E.J. Dionne Jr. was wrong to state in his Feb. 10 op-ed column, “The road to paralysis,” that the theories of the Austrian economists have been discredited by history. In fact, some of our current government enterprises would reinforce Friedrich A. Hayek’s contention that bureaucrats, no matter how good their intentions, are unable to control a complex economy.
Mr. Dionne also failed to explain that the overriding theme of Hayek’s “Road to Serfdom” is that a free market is necessary to preserve individual liberty, and that as a government fails in its efforts to control an economy, the citizens gradually lose their freedom through the imposition of an ever-increasing series of penalties and restrictions that are designed to correct the failing situation. Once the people’s freedom is gone, it is easy for a dictator to take over. This theory should strike a chord with many Americans today, given that our government is busily engaged in trying to remake the health-care and energy sectors of our economy, and it is already putting in place mechanisms that are designed to make us do what it has determined to be good.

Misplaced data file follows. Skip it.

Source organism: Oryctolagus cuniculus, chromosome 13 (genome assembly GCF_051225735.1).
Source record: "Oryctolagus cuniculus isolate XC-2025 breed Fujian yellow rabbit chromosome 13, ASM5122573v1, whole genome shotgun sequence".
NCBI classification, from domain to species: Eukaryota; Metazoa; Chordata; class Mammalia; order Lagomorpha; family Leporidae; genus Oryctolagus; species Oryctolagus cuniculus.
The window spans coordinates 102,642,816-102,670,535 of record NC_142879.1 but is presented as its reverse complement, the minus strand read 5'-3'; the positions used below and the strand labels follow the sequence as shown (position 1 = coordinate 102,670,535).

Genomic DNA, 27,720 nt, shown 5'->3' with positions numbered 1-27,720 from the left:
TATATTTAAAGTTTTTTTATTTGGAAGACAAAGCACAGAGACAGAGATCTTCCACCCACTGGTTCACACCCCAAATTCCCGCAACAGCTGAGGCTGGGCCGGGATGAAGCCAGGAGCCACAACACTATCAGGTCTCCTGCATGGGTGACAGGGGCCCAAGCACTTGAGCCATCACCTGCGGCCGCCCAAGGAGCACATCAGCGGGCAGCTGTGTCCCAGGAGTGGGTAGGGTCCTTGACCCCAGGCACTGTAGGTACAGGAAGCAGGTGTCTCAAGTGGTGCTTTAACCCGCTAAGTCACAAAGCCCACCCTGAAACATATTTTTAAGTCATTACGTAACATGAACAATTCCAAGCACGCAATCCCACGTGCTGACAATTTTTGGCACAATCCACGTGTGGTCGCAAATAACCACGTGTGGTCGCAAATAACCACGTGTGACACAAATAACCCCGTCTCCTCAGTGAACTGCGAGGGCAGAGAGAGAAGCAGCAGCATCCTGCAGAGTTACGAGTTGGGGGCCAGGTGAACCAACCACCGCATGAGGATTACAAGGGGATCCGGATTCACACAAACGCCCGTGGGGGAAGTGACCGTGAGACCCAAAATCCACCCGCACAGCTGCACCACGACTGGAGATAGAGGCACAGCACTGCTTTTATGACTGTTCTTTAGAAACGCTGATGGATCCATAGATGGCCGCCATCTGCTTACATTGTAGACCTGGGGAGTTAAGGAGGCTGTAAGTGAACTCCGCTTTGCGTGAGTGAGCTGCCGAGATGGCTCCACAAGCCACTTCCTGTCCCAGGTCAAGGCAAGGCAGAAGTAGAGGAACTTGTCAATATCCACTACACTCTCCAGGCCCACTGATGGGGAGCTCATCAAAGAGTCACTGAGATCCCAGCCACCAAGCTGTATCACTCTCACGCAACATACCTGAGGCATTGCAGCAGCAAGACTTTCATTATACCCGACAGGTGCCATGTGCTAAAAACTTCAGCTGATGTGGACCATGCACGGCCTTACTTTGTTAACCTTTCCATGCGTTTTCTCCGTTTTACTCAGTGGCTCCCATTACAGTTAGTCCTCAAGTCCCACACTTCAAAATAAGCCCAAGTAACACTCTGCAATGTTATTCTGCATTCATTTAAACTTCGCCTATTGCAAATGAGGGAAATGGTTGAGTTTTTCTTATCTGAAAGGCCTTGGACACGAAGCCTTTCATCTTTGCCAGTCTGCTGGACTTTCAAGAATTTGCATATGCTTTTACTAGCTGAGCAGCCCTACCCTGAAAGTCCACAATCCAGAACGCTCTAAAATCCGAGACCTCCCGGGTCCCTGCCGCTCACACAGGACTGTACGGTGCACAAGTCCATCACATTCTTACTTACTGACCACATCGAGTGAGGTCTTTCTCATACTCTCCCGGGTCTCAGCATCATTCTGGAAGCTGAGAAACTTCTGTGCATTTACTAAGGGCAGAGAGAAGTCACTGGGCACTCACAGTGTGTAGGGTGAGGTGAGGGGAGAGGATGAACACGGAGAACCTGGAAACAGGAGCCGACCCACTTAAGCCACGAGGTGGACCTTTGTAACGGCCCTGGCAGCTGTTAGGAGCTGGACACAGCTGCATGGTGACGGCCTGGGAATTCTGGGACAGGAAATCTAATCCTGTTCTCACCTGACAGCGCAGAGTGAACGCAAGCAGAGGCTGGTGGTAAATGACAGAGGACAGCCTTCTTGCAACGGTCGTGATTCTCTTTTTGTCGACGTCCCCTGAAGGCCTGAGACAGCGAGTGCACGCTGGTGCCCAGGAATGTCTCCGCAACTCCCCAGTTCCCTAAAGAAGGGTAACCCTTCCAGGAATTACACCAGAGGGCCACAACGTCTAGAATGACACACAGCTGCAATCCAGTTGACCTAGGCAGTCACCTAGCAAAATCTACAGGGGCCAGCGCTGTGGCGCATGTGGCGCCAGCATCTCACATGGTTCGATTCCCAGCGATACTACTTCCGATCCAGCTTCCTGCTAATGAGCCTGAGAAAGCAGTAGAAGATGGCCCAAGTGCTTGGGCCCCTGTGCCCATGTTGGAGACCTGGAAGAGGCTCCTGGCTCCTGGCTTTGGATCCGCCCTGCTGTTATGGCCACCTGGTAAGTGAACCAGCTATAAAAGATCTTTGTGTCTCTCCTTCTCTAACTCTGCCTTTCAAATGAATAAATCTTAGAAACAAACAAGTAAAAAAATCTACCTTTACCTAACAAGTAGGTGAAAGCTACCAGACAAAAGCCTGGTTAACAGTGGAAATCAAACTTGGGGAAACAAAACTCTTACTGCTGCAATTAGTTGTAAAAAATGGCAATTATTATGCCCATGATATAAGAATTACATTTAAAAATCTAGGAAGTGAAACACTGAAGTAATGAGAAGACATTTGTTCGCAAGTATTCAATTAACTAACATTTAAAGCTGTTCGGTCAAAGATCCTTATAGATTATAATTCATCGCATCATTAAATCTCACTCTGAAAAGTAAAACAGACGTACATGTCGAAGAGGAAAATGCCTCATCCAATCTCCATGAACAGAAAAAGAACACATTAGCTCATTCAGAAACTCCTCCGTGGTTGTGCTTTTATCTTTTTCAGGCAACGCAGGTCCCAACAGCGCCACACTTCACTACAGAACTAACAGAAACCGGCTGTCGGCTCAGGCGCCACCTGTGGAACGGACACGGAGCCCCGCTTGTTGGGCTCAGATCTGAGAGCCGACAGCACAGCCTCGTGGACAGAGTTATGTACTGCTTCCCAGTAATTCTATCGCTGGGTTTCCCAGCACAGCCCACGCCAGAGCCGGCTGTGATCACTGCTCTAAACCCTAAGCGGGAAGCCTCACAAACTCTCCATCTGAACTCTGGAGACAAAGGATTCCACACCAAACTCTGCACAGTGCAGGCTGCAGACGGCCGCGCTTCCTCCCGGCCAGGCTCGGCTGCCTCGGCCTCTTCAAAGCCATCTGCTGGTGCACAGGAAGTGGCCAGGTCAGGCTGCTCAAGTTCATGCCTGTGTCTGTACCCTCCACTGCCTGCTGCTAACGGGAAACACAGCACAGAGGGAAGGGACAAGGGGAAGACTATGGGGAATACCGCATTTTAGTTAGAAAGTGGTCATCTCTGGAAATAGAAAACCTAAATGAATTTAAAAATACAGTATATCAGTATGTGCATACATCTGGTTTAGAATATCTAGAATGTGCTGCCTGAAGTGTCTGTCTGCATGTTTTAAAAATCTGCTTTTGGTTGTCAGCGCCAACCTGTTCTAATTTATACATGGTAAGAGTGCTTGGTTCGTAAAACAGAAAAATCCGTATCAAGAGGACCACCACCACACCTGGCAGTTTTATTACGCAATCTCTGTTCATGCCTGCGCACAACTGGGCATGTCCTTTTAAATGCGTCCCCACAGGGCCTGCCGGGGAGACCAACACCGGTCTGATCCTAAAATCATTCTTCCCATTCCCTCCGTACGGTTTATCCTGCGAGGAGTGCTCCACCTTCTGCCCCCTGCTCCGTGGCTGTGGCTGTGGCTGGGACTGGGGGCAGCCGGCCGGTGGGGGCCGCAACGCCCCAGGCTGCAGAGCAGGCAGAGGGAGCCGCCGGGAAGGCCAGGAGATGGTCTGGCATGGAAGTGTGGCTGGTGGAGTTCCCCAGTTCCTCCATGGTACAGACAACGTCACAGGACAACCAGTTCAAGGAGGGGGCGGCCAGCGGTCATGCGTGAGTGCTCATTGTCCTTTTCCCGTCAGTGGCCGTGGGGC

If Hayek’s theories prove true, we can expect increasing penalties and coercions as we engage in commerce in the aforementioned sectors until we all fall into line. Mr. Dionne has done us a service by highlighting the works of the Austrians, but probably not in the way that he intended.
Peter Williams, Leonardtown